She jumped up and ran toward the door but was stopped by the second man who grabbed her by the hair, throwing her head back. The first assailant told her he was going to “destroy the mouth that said, ‘No’ to Islam.”He poured acid down her throat and left her in the street, her body smoking and skin falling from her face.A woman heard her cries and rushed to her aid. Unfortunately, the woman’s efforts to help by pouring water on the wounds only made them more pronounced.The two men were apprehended but soon released as their version of the story spread through town. Aftab, they said, had insulted Islam by saying its followers live in darkness and were going to hell.The town, even the woman who had first helped her, quickly turned on Aftab and her family. Protestors threatened to burn down any hospital that treated her. Her family took the wounded teen to three hospitals before a Muslim doctor in a neighboring city heeded her mother’s pleas for help. He would do his duty as a physician but the cause, he pronounced, was hopeless. The injuries were too severe.Aftab came in and out of consciousness, unable to speak because of the damage to her throat. But in her heart, she cursed God.

She remembered praying, “I did this for you and all you did was take everything.”

After weeks of treatment, doctors decided to withhold pain medication, declaring Aftab would not survive the night. The proclamation was the last thing she heard as she labored for breath and slipped into unconsciousness, cursing God for his indifference.

Aftab comes from a mixed religious pedigree. Her father is a third-generation Catholic and her mother a third-generation member of the Church of Pakistan, now a Pentecostal. Her family’s religious incongruity and her father’s sometimes harsh treatment of her mother left the young girl questioning the benevolence of God. But she consistently saw her mother retreat to prayer in times of trouble. That single act seemed to bring peace.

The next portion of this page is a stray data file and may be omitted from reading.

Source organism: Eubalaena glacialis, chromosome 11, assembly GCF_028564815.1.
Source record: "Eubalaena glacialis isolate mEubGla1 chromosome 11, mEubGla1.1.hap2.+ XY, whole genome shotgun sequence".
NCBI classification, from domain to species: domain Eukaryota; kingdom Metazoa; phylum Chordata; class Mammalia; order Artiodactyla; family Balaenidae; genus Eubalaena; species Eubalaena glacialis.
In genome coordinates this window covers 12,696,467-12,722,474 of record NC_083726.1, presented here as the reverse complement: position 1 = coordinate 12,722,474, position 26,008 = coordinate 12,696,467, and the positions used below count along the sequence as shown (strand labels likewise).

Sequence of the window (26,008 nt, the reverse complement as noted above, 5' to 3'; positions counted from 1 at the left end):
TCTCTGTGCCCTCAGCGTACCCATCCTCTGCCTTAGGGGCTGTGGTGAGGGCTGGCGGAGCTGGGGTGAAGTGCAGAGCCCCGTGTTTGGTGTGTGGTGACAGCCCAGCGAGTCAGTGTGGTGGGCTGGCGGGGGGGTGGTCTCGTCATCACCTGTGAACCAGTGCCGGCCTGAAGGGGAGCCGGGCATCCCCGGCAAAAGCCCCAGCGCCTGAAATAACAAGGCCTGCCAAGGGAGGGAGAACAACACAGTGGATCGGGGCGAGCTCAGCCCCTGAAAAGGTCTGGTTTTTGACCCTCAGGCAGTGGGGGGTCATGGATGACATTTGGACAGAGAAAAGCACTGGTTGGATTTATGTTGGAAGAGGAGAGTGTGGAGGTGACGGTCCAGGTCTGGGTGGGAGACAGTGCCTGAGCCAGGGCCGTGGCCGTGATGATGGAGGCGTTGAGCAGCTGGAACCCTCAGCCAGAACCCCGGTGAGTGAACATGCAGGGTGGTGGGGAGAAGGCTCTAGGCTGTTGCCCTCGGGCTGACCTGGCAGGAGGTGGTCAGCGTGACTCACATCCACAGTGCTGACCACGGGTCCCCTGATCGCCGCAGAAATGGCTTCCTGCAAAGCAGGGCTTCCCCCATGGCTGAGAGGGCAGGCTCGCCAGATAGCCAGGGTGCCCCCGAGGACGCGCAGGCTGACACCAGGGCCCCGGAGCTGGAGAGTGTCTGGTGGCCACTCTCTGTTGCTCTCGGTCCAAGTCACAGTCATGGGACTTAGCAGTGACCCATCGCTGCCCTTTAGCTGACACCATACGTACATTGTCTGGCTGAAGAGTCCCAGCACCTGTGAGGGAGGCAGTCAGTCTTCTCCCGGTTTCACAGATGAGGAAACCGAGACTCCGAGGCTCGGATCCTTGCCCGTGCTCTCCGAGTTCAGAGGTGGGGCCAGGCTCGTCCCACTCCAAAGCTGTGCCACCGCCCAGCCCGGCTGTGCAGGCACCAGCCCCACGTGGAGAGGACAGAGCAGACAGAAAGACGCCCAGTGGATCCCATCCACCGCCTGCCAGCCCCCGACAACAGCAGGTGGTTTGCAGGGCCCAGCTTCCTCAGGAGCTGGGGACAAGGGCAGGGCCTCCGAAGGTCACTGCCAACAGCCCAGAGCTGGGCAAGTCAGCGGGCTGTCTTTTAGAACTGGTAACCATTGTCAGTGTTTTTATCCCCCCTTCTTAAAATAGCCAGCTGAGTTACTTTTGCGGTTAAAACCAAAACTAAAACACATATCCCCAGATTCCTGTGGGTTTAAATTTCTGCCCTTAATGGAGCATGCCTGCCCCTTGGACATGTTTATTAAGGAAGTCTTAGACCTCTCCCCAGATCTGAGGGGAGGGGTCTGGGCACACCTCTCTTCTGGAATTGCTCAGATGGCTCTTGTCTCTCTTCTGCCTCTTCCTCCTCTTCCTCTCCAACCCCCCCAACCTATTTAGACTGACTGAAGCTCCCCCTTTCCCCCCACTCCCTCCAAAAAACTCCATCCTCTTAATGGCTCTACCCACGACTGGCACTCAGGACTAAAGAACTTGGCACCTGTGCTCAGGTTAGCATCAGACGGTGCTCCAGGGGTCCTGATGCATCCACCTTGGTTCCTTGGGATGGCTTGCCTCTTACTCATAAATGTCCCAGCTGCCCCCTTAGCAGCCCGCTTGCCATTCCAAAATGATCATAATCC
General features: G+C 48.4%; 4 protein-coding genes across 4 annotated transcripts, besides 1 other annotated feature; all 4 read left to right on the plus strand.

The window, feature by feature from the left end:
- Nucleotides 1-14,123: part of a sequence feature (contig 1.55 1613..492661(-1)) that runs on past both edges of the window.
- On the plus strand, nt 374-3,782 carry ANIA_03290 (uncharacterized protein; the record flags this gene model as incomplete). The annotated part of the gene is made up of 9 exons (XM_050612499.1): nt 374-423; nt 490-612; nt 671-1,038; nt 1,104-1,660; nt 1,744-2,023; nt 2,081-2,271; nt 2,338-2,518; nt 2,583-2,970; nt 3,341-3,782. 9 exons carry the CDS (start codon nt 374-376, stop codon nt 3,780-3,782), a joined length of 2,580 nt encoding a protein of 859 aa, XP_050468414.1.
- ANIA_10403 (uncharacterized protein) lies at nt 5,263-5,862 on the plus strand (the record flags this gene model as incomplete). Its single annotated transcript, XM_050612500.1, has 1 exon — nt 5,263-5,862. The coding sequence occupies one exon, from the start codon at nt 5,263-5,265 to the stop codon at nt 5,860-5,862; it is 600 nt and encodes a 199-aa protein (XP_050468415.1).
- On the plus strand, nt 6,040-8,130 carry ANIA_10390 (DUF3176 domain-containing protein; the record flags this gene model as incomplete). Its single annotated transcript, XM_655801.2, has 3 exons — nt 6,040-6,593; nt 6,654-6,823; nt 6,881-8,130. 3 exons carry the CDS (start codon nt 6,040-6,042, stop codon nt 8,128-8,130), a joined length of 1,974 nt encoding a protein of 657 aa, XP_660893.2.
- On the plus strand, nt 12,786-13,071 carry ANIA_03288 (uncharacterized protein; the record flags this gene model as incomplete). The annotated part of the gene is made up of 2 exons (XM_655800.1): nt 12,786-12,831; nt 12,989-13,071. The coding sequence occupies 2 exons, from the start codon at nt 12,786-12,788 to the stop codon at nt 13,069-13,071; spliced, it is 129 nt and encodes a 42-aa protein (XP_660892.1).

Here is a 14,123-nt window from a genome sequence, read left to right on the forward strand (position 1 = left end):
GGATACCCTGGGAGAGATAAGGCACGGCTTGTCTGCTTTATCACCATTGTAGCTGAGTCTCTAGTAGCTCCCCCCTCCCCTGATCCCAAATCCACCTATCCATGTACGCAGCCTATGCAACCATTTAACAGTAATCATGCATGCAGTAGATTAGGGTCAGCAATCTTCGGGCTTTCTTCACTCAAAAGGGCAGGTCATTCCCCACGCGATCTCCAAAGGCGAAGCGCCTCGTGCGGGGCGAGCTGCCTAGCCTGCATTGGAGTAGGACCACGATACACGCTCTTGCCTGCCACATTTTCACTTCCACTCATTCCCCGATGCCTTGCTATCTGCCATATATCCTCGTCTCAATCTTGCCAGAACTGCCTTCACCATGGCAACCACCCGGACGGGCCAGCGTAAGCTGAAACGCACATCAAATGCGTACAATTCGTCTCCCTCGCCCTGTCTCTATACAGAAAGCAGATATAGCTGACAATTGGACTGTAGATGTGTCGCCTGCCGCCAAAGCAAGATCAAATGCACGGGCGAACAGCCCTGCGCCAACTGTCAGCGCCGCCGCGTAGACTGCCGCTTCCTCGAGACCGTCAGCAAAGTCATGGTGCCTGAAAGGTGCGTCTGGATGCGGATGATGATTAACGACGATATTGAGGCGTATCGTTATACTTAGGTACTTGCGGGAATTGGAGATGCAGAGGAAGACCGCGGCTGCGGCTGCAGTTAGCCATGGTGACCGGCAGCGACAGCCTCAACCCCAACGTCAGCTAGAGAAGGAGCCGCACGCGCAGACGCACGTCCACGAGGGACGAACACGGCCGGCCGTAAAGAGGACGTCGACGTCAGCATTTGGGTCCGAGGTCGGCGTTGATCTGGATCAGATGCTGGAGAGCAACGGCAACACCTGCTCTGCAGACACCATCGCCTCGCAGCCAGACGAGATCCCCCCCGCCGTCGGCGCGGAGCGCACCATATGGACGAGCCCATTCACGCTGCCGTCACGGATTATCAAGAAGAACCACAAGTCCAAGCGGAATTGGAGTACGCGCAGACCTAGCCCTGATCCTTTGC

When she was six or seven years old, Aftab followed her mother’s example. She wanted to see if praying would “make things normal.”

“I felt like this bubble was around me where people couldn’t get to me,” she said.

Aftab’s experiences in prayer made her “fall in love” with God. She found comfort when she took her anger and questions before God. But after her attack, she realized she didn’t know anything until she was put to the test.

Barely conscious the next morning, Aftab heard the doctors pronounce her dead. Her mother later related what transpired: following the pronouncement, Aftab’s father left to make funeral arrangements. Her mother stayed behind, refusing to believe her daughter was gone.

As she sat by the bed, she saw Aftab’s toe move. She called the doctor to return and give her daughter oxygen. She refused to let him tell her no.

Aftab said the doctor probably acquiesced just to get her mother to leave him alone. But after about 15 minutes of treatment, the teenager gasped for breath on her own. She said the Muslim doctor was impressed with her tenacity in clinging to life and the degree of faith her mother demonstrated. He agreed to continue treating her.

It took more than three months for Aftab to recover from her injuries enough to leave the hospital. And in that time, she found peace with God. Her bubble did not burst. She realized it had been the arms of God around her the whole time.

Those arms have held Aftab for 31 surgeries, to date. Future procedures will continue to reconstruct the scarred skin and routinely replace her prosthetic eye.

“He told me He didn’t do this to me and that He had a purpose,” she said of her conversations with God during her recovery. “I promised God I would never hate my life. I’m grateful God gave me a second chance to live.”

Aftab now sees her scars as jewels and an ever-present reminder of Providence.